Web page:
From the Journals

Adding umbralisib to ibrutinib produced responses in MCL, CLL



Dual B-cell receptor pathway blockade was tolerable and efficacious for patients with relapsed or refractory chronic lymphocytic leukemia (CLL) or mantle cell lymphoma (MCL) who participated in a multicenter phase 1-1b clinical study that added umbralisib to ibrutinib.

Matthew S. Davids, MD, MMSc, from the Dana-Farber Cancer Institute in Boston

Dr. Matthew S. Davids

The study “is the first successful combination for two drugs targeting the B-cell receptor pathway,” Matthew S. Davids, MD, of the Dana-Farber Cancer Institute in Boston and his colleagues wrote in the Lancet Haematology.

Of the 21 patients with CLL, 90% (n = 19) achieved an overall response (OR), 62% (n = 13) achieved partial response (PR) or PR with lymphocytosis, and 29% (n = 6) achieved complete response (CR). All patients in complete response still had minimal residual disease (MRD) in bone marrow. No CLL patients had progressive disease.

Of the 21 patients with MCL, 67% (n = 14) had an OR, with 19% (n = 4) showing CR and 48% (n = 10) achieving partial response. Three MCL patients (14%) had progressive disease.

Umbralisib is a next-generation phosphoinositide-3-kinase-delta inhibitor that, when added to the Bruton tyrosine kinase inhibitor (BTKi) ibrutinib, offers once-daily oral dosing. The combination affords the possibility of overcoming the resistance that can come with prolonged ibrutinib monotherapy.

A total of 44 patients were enrolled, and 42 patients (21 with CLL and 21 with MCL) received at least one dose of the study drug and were included in the analysis. At enrollment, patients had received a median of two previous therapies.

Diarrhea was the most frequent adverse event, seen in 22 patients (52%), and half of all patients (n = 21) had infections.

Hematologic toxicities included neutropenia, seen in 9 (43%) of the CLL patients and 8 (38%) of the MCL patients; thrombocytopenia, seen in 6 (29%) of the CLL patients and 10 (48%) of the MCL patients; and anemia, seen in 4 (19%) of the CLL and 9 (43%) of the MCL patients. Grade 3 and 4 hematologic toxicities of any type were less common, occurring in less than 20% of patients. One MCL patient developed febrile neutropenia. According to the study investigators, none of the hematologic toxicities were deemed related to the study drugs.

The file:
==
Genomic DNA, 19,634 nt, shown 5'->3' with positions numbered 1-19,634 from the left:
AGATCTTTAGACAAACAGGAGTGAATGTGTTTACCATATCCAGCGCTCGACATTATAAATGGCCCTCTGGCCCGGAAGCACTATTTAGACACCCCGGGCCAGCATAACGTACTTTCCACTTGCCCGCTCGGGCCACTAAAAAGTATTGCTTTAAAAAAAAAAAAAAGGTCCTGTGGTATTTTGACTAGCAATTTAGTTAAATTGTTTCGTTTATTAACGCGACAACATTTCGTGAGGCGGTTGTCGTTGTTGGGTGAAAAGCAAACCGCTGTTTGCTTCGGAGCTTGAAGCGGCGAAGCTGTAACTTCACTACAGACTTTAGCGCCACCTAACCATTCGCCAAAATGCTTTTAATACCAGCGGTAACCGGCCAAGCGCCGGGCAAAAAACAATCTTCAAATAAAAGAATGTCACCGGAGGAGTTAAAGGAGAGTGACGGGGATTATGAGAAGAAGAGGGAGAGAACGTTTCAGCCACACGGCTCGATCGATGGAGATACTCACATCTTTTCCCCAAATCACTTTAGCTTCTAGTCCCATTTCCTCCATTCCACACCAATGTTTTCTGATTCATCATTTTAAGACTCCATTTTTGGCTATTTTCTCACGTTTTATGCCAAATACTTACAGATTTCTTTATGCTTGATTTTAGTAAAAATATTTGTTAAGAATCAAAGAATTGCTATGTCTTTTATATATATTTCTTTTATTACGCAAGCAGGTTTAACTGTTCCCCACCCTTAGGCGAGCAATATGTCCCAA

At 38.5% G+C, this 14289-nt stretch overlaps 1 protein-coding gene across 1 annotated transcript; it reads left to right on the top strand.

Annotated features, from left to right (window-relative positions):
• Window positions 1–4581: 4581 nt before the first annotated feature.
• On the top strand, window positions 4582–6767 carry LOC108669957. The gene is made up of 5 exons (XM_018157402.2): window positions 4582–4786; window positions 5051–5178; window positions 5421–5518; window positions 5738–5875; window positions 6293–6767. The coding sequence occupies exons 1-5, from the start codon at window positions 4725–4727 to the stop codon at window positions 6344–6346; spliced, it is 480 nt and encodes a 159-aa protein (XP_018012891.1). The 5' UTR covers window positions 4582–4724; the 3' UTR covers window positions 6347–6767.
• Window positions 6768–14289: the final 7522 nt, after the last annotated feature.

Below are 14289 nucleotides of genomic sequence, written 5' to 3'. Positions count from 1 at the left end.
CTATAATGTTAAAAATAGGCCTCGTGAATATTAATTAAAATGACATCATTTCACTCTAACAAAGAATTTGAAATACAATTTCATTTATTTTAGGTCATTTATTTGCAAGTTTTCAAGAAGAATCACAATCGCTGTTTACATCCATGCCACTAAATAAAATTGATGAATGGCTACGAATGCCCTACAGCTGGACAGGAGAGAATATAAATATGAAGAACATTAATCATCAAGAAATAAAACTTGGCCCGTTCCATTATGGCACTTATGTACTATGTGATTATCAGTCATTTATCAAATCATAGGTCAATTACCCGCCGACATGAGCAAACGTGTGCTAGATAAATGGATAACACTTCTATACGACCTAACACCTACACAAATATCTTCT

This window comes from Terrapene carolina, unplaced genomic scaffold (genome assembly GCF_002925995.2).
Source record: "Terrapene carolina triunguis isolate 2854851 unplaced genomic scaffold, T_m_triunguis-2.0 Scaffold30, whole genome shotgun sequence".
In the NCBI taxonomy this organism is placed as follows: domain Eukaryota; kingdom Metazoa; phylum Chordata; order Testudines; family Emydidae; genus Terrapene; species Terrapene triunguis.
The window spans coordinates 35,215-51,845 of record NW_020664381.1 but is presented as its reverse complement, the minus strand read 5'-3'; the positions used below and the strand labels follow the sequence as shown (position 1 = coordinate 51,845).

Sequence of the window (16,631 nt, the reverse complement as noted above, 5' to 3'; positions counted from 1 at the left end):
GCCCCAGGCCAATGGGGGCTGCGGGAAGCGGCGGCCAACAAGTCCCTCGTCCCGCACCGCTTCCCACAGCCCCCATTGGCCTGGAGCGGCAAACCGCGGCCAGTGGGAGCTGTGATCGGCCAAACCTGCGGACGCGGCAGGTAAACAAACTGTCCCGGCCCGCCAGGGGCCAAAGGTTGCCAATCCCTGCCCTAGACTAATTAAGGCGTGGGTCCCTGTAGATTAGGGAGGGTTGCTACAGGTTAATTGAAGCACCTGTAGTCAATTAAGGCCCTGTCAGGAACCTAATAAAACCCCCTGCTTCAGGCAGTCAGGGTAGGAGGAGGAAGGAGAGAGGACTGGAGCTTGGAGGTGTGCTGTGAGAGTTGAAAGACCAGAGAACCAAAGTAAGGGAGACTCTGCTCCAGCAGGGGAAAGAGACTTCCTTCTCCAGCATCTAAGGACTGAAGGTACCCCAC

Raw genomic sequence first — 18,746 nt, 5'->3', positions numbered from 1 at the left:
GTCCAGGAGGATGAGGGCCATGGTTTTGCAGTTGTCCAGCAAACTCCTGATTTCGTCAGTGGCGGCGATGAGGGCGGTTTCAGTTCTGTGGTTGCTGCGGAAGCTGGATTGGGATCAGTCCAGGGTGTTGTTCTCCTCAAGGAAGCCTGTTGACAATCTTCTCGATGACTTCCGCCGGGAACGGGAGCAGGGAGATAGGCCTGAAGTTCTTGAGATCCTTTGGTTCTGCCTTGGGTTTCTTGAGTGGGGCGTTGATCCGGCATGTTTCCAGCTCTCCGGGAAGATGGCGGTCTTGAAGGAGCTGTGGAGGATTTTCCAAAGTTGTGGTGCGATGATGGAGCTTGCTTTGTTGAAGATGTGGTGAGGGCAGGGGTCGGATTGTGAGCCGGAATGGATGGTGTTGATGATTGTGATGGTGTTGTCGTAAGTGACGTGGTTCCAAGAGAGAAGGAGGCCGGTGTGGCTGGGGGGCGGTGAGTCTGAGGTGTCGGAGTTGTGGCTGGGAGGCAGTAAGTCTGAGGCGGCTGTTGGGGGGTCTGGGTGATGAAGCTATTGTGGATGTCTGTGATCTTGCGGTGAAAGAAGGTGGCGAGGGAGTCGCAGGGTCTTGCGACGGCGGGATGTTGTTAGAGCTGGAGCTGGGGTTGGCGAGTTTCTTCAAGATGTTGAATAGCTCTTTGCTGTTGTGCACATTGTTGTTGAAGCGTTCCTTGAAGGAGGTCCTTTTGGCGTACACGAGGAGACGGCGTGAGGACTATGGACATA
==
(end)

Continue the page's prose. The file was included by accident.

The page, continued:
Adverse events did not appear to be dose-dependent for umbralisib, with the maximum tolerated dose not reached in the study, the investigators wrote. For phase 2 trials, the recommended dose of umbralisib is 800 mg given orally once daily in combination with ibrutinib.

“One unanticipated benefit of doublet B-cell receptor pathway inhibition in this study was the ability to continue one drug when a characteristic toxicity required the other drug to be held,” the investigators wrote.

For MCL patients, 67% achieved OR and 19% achieved CR, figures similar to those reported for ibrutinib monotherapy. However, “the 2-year progression-free survival of 49% and overall survival of 58% suggest that patients who made it to 1 year progression-free had few events during the second year on therapy,” the investigators wrote. They also noted that this MCL population was high risk; more than one-quarter of patients had relapsed after prior autologous stem cell transplantation.

The study was limited by small sample size and a short duration of follow-up, so durability of response can’t yet be assessed. Also, neither pharmacokinetics nor resistance mutations were tracked for participants.

Currently, the doublet regimen is designed to be continuous therapy, and although it’s not known whether this regimen would be effective as time-limited therapy, it’s unlikely because 100% of patients who had CR still had detectable minimal residual disease, the investigators noted.

Umbralisib and ibrutinib are also being explored as part of triplet therapy, with the type 2 CD20 antibody ublituximab, for relapsed or refractory B-cell malignancies (NCT02006485).

“These novel drug-based approaches, along with several others in development, hold promise as highly effective and well-tolerated regimens with the potential to substantially improve outcomes for patients with B-cell malignancies,” the investigators wrote.

The study was supported by TG Therapeutics and the Leukemia and Lymphoma Society Therapy Accelerator Program. The authors reported financial relationships with several pharmaceutical companies, including TG Therapeutics.

SOURCE: Davids MS et al. Lancet Haemtol. 2019;6:e38-47.

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